Florida Panthers push to reach Latino and Hispanic community

For years, the Florida Panthers were plagued by empty stands and poor fan attendance.

Yet, after an incredible run to the 2022-2023 Stanley Cup Finals as the playoff underdogs, their fan base is showing signs of life. The team is also taking steps towards attracting a relatively untapped group of followers — South Florida’s Hispanic and Latino community.

“The hockey community is quite small, and I feel like it hasn’t really grown over the years,” said Sunrise-based photographer and season ticket holder Geena Hughes. “Looking around at a game, you never really see Latinos or people of color around.”

The team’s latest effort to advocate for inclusivity in the sport is their “¡Vamos Gatos!” campaign that honors and celebrates Hispanic and Latino culture. A third edition of the annual game was held on February 10 and invited fans to join the team for a special pregame celebration chock full of salsa dancing, cafecito, food, entertainment, and festivities. 

Supporters flocked to social media to praise the event’s merchandise collection, which paid homage to the South Florida community with designs featuring cafecito cups, dominoes, pineapples and palm trees. A limited-edition jersey created by local Miami artist Alex Lopez merges his Cuban roots with the team’s spirit and was a favorite amongst fans.

Florida Panthers unveil their “¡Vamos Gatos!” limited-edition jersey. (Photo courtesy of Alex Lopez)

Hockey’s quick-paced nature pairs perfectly with Hispanic and Latino fans who are known for their love of soccer, a sport similar in intensity. Despite this overlap, games are still largely inaccessible for those whose primary language isn’t English, a gap the Panthers have always aimed to bridge. In 1993, the Cats became the first NHL team to create a Spanish broadcast, spearheaded by sports anchor Arley Londoño, and remain one of seven teams still doing so.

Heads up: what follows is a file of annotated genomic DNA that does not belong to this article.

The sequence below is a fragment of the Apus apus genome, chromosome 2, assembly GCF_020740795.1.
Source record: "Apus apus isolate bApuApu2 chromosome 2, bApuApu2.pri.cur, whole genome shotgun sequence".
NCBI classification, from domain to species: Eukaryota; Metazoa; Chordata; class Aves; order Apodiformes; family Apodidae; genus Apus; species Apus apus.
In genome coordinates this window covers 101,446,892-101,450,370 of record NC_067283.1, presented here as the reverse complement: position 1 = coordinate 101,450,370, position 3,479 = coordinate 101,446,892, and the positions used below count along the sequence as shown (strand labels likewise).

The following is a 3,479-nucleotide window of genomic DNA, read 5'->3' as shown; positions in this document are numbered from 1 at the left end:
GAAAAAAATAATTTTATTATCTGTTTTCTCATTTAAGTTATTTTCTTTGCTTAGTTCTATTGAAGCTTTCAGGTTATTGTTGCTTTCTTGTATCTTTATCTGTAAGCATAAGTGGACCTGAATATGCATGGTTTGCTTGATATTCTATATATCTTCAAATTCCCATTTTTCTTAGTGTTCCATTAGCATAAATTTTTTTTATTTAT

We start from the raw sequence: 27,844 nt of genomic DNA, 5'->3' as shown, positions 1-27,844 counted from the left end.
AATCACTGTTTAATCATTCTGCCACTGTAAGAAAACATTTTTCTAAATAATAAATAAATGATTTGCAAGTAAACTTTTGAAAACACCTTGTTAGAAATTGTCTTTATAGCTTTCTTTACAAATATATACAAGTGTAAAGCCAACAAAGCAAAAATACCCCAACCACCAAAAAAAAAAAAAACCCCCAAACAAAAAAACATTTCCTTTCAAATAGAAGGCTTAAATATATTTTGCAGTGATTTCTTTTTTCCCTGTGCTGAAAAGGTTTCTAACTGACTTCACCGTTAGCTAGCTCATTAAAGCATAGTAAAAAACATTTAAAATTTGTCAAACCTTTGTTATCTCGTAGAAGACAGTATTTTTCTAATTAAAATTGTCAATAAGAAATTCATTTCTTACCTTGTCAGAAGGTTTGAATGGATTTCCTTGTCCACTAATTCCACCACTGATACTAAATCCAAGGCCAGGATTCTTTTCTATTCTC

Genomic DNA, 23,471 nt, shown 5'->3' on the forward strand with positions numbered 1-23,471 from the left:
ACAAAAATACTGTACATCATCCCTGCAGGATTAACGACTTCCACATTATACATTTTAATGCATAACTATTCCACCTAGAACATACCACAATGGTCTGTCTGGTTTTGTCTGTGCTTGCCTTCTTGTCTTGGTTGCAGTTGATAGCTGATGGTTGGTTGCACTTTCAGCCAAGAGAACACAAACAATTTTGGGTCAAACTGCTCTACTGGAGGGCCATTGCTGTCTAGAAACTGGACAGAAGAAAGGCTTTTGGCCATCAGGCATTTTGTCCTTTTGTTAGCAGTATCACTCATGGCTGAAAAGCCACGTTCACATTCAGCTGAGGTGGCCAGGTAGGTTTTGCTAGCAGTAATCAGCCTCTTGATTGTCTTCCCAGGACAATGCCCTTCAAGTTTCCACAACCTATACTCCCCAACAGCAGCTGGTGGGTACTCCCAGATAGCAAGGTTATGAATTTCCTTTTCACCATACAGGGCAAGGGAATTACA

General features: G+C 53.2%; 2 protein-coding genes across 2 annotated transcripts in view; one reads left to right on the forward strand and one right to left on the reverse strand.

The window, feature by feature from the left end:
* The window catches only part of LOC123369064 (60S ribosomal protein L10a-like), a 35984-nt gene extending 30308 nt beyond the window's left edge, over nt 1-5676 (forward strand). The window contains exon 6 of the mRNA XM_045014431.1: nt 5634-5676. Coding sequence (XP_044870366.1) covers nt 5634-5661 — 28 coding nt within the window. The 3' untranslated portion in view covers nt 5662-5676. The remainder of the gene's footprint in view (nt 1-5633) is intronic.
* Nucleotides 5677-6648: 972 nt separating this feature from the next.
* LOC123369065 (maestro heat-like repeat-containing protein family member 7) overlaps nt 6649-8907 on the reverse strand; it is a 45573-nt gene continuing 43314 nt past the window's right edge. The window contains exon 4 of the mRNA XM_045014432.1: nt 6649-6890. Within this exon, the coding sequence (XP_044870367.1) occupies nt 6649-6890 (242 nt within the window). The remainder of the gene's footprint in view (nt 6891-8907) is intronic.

“After moving from Cuba, I became a hockey fan, but it was something I learned in the United States,” said Roberto Cruz, a recent Florida Panthers fan. “Hockey is very fun, but I knew nothing about it before attending a game . . . [it] isn’t a thing in Cuba, at least not that I know of.”

Hockey’s lack of popularity amongst Hispanics and Latinos in South Florida is also the byproduct of the area’s climate and the high costs associated with the sport. The region’s warm weather means fans often rely on a handful of available indoor ice skating rinks whose admissions are priced anywhere upwards of $15 a session with additional fees for skate rentals. Playing competitively becomes even less of a reality when considering the annual $5,000-$8,000 worth of gear needed to do so.

“I can ice-skate, but I can’t really play hockey,” explained Hughes. “Ever since moving to South Florida, I noticed that we don’t really have any ice rinks down here other than the Kendall Ice Arena and the Amerant Arena, so it would be extremely difficult to learn if you don’t already know how to.”

Florida Panthers’ goaltender Sergei Bobrovsky in action at the Amerant Bank Arena. (Photo courtesy of Kimberly Peters / Caplin News)

Hoping to reverse this, the Florida Panthers continue to break the stigma by becoming one of the first teams to proudly promote and attract Spanish-speaking and Latino fans regionally and internationally.

Their display of grit and resilience at last year’s Stanley Cup Finals shocked many and left fans expectant for the 2024 season.

Kimberly Peters is currently a senior at Florida International University pursuing a degree in digital media and journalism. She is passionate about writing and hopes to pursue a career in sports journalism.